Deutsche Bank AG is one of the top financial groups in the world and the largest bank in Germany, where it operates about 2,000 retail branch locations. It has another 1,000 branches in more than 70 countries in Europe, the Americas, Asia, the Pacific Rim, and Africa. Deutsche Bank operates through three primary segments: Corporate and Investment Bank, Corporate Investments, and Private Clients and Asset Management. Its massive and far-flung Deutsche Asset Management subsidiary, which includes US-based companies Deutsche Bank Securities, RREEF, and DWS Investments, serves private and institutional clients and has some €527 billion (some $690 billion) in assets under management.
The group's corporate and investment banking segment performs capital markets and corporate banking services, including trade clearing; securities underwriting, trading, and research; mergers and acquisition advisory; foreign exchange trading, and trust and cash management. Corporate investments includes the group's industrial shareholdings and non-strategic holdings.
After losing billions of euros in the worldwide financial crisis of 2008, the company has been seeking to diversify its revenues and increase volume transactions. In order to boost revenues, it also cut back lending and worked to increase retail deposits. Additionally, Deutsche Bank sold some noncore units.
The disciplined strategy has been paying off for Deutsche Bank, as all segments reported increased revenues in 2010. Whereas previously structured debt trading largely drove the group's growth, these activities have slowed down in the weakened company. As such, Deutsche Bank has been making efforts to build its other, more stable, revenue lines. In 2009, the company paid some €3 billion ($4 billion) for a 25% stake in struggling German bank Deutsche Postbank; it upped its interest to more than 50% the following year and bid to buy the bank outright. The addition of Postbank largely contributed to an increase in earnings in 2011 (revenues grew some 23% over the previous year, and profits rose by 81%). Despite its exposure to European sovereign debt, the company ranks among the top global corporate banks and it has a strong balance sheet.
Also in 2010 Deutsche Bank acquired the bulk of European asset manager Sal. Oppenheim Group for about €1 billion ($1.5 billion). The deal aligned Deutsche Bank with one of Germany's strongest private banking brands and boosted its distressed wealth management business. Deutsche Asset Management rolled Sal. Oppenheim's private equity business into the newly created fund of funds firm DB Private Equity, which manages some €6 billion ($8.1 billion) of assets. Deutsche Bank has made a couple of attempts to sell Swiss private bank BHF, a noncore entity acquired with Sal. Oppenheim. The company has also entered discussions for a possible sale with RHJ International subsidiary Kleinwort Benson. And in 2012 Deutsche Bank sold its Deutsche Bank Berkshire Mortgage subsidiary to Ranieri Real Estate Partners and others to focus on its core operations in the US.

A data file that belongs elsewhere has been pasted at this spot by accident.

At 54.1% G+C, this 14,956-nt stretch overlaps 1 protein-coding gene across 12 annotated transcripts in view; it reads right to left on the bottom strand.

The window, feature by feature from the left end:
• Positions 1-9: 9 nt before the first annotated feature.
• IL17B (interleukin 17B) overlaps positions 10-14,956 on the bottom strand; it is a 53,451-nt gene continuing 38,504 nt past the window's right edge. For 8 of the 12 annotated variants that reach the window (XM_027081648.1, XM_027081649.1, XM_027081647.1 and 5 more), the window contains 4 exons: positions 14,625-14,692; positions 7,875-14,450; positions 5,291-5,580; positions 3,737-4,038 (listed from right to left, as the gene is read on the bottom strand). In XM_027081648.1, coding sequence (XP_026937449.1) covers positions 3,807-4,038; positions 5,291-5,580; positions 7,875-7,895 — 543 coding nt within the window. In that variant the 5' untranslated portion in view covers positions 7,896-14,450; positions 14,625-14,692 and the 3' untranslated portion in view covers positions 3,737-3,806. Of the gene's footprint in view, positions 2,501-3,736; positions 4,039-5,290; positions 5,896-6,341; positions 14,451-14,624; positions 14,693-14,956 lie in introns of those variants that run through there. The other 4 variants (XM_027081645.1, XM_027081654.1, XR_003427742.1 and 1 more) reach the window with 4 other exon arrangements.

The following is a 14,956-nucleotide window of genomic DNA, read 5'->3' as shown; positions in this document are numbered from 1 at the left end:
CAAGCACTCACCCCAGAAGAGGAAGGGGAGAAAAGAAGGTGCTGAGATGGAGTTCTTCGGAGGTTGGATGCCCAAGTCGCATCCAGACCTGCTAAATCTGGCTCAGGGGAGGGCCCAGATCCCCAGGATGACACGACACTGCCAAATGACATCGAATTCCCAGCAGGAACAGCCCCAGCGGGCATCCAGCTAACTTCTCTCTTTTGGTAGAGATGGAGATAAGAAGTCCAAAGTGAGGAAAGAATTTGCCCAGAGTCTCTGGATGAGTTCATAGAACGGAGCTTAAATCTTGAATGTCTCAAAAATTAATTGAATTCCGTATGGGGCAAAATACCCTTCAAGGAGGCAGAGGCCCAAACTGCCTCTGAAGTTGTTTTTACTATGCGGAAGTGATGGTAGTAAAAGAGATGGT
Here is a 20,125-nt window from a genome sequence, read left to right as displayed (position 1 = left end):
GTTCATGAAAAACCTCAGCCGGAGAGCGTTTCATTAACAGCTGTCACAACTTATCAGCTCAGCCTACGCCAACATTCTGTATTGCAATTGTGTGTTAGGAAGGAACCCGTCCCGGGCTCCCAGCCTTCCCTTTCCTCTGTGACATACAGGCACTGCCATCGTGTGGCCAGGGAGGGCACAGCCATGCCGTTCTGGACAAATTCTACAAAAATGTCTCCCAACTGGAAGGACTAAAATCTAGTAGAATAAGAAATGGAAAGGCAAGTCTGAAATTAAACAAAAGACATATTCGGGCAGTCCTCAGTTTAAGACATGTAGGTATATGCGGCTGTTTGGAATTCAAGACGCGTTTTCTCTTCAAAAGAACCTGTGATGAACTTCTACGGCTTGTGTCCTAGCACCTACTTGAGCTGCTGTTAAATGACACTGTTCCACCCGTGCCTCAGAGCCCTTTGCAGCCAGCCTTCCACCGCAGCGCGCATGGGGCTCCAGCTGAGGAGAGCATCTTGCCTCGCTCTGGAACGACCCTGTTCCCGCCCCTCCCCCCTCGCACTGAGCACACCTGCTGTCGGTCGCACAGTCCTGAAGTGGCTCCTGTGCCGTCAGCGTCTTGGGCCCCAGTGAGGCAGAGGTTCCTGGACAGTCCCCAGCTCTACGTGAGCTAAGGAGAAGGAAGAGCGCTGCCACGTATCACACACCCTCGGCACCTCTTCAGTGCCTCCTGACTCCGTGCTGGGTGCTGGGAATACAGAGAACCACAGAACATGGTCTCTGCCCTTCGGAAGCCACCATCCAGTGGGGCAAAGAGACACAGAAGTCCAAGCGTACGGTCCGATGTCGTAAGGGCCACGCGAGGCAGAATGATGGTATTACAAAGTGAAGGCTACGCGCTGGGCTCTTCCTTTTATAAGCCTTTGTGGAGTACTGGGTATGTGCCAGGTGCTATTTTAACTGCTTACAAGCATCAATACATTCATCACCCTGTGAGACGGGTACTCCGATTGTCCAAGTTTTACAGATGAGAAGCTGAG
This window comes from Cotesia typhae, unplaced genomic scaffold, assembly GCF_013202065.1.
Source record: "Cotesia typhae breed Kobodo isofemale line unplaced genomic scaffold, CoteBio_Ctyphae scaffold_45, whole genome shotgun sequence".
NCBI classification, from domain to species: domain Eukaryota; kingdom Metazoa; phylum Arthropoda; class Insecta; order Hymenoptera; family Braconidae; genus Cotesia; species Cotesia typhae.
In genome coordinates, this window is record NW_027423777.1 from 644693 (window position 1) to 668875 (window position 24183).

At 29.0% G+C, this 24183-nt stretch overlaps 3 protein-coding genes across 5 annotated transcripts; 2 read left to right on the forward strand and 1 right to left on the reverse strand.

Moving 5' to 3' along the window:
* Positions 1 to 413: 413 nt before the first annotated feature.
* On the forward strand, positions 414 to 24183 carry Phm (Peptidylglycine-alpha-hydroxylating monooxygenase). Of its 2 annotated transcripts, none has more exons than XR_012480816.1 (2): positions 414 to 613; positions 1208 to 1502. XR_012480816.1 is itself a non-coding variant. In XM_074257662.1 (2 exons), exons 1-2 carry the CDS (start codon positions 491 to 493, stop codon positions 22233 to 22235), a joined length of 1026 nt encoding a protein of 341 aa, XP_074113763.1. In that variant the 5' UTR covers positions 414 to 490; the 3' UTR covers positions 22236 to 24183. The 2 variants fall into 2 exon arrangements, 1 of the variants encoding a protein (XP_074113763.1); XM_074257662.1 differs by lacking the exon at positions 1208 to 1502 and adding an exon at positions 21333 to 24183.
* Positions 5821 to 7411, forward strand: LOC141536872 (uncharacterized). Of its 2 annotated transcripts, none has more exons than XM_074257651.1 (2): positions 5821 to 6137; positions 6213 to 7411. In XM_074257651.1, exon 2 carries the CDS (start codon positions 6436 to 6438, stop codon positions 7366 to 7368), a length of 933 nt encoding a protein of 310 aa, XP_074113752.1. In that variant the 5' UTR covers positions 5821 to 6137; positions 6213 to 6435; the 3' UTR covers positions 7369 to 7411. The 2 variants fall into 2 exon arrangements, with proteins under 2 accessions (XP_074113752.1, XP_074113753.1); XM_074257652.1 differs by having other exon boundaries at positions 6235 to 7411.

Deutsche Bank's once-canceled deal to buy parts of ABN AMRO's commercial banking operations in the Netherlands was finally completed in 2010. The acquisition furthered the company's strategy to expand in Europe. With its sights on the Middle East, the bank formed a shariah-compliant joint venture, Deutsche Gulf Finance, in Saudi Arabia. The unit, which is 60% owned by a group of Saudi investors, offers home financing. Deutsche Bank then acquired a 49.9% stake in New Zealand wealth management firm Craigs Investment Partners, which continues to operate as a standalone subsidiary.
Hoping to take advantage of China's growing economy, the bank established an outpost there in 2008. It also built up its stake in the China-based mutual fund manager Harvest Fund and, in 2009, became the largest single shareholder in Hua Xia Bank (with a 19.99% stake, the maximum allowed for a foreign investor). – less
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$45,913 per year